The cover here is kinda fun — those holes in Fearless Fosdick are die cut.
These strips originally ran as a strip-within-the-strip in Lil Abner. Kitchen were collecting all of those anyway, so I guess it makes sense to do a separate collection of the Fosdick stuff (even if people who already had the Abner collections already had all these strips).
Reading these Chester Gould parodies out of their natural milieu works fine… I guess… but I’m not much of an Al Capp fan anyway, so I don’t really have anything to say.
Different periods definitely look different.
I know that most of you
felt like you were force-fed the “Tracy
craze” (Batman this wasn’t), but if
you’re looking for something a little
different from the mainstream Tracy
junk, this anthology from Kitchen
Sink may be just the thing.
The character Fearless Fosdick is,
clean and simple, a takeoff on Chester
Gould’s Dick Tracy. Created as a strip-
within-a-strip in 1942, Fosdick was
Li’l Abner’s “ideel.” According to
Max Allan Collins, Fearless Fosdick
was initially designed as a “one-shot
throwaway affair” that evolved into a
running parody of the square-jaw de-
tective that would last into the ’50s.
Fosdick is identical to Tracy except
that his jaw was squarer, his hat was
yellower—actually, Fosdick was more
Dick Tracy than Tracy himself. SNO
gimmick was left untried; Gould’s
signature, and even Gould himself
were fair game as Fosdick’s eccentric
and slightly insane comic-within-a-
comic creator Lester Gooch made fre-
Fosdick’s adventures, not unlike
Tracy’s, were done as cases, and five
of them are presented in Kitchen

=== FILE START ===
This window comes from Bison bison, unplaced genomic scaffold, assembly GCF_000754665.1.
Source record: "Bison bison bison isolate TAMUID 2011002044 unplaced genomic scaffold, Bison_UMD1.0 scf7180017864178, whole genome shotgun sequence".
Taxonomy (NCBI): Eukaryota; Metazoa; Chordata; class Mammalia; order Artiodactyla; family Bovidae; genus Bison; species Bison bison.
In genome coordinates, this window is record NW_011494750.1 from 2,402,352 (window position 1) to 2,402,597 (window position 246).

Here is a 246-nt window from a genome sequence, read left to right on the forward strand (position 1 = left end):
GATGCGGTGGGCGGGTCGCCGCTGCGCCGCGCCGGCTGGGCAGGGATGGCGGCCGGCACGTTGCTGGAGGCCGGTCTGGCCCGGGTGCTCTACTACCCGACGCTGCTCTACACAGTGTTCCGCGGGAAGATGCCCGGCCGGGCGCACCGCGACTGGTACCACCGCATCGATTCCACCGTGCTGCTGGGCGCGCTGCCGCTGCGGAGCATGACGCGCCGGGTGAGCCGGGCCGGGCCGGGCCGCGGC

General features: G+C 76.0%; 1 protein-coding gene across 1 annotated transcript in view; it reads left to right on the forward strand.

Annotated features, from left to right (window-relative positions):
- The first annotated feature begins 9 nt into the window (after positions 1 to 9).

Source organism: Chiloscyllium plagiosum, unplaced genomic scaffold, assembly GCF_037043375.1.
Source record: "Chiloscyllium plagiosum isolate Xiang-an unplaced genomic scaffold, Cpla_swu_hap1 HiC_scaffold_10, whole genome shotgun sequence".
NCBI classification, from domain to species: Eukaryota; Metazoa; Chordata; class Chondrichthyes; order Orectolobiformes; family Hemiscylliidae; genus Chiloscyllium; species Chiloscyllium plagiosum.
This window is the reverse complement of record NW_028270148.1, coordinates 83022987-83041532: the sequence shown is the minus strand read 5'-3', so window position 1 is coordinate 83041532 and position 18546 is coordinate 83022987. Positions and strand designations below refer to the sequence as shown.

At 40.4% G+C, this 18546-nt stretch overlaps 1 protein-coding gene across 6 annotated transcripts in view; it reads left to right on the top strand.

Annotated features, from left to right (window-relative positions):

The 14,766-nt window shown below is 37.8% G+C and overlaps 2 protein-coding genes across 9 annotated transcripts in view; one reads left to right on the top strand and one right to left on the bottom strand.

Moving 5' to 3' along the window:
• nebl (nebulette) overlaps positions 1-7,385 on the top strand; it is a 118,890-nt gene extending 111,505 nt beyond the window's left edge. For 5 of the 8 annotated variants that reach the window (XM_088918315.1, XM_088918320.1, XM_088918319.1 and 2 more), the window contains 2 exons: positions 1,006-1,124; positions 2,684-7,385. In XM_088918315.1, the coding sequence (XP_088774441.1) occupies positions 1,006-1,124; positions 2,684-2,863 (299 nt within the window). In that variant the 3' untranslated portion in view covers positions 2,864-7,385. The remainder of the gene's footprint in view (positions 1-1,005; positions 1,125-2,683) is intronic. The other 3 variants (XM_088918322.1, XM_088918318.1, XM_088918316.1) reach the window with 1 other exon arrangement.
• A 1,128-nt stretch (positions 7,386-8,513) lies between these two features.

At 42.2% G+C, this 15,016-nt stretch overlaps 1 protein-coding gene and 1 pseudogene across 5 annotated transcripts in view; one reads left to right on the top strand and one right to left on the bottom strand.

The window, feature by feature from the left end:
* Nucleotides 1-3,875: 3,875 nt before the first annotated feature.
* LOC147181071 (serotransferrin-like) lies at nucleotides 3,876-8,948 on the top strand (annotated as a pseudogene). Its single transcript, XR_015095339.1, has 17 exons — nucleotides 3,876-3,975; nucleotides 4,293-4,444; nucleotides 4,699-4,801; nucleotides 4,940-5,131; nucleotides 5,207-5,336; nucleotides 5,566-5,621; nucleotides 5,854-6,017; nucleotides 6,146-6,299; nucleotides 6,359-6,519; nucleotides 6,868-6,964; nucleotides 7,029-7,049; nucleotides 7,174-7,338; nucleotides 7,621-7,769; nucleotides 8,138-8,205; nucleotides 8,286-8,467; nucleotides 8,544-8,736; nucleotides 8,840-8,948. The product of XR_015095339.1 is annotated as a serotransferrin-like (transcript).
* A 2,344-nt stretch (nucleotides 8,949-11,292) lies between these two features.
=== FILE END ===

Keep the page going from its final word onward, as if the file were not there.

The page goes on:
Sink’s offering. And, as in Gould’s
strip, the villains are.. .well, al-
most.. *grotesque, or at least Lester
Gooch’s definition of grotesque. There
is Anyface, whose name is self-e»e
planatory; Sidney the Crooked Parrot;
the Atom Bum, who could blow up
at the drop of a pin; and the most
twisted of Capp’s villains, the Chip-
pendale Chair (you’ll have to read
Capp also parodied the violence in
Gould’s strip. In fact, he parodied it
and parodied it and parodied it to
death. Capp’s one undoing is that he
didn’t know when to stop. Fosdick
killing civilians in the line of duty is
funny once, maybe even twice, but
after the umpteenth time it wears thin.
In fact, interruptions in the Fosdick
strip by Abner waxing his faith in his
“ideel” were most welcomed by me.
Then again, if you’re a huge Tracy
fan, the excessiveness might work for
you. Which brings me back to the be-
ginning: Fearless Fosdick only func-
tions and thrives in the context of Dick
Tracy, and, in this case, the movie. So
love Tracy or hate him, Fosdick could
work for you, but if yellow fedoras
don’t do anything for you, neither will
Ah! That explains a lot: This book was published to cash in on the Dick Tracy (the movie) craze at the time (which I didn’t really knew existed).
As noted, in real life Fosdick would be a
monster. In a live-action movie he would be hor-
ribly menacing. But in Capp’s strip he comes
across as what he is; an abstraction, the logical
extension of a certain idea, a certain legal theory.
Thus, it is absurd to maintain that he is either
sympathetic (as Collins does) or unsympathetic.
He is neither; he is an inverted “ideel,” a
satirical construct. Of course, according to the
current critical cant, to say that a character is
an abstraction is to condemn his creator;
everybody, low-, high-, and middle-brow, wants
his characters “realistic” these days — which
is one reason why satire is practically a dead art.
On the other hand, one could argue that even
satire, no matter how abstract, presents, like
every other artform, a view of reality; and that
the “universe” presented in Fosdick is one in
which life is cheap, pointless, and meaningless.
This is the one hundred and fourteenth post in the Entire Kitchen Sink blog series.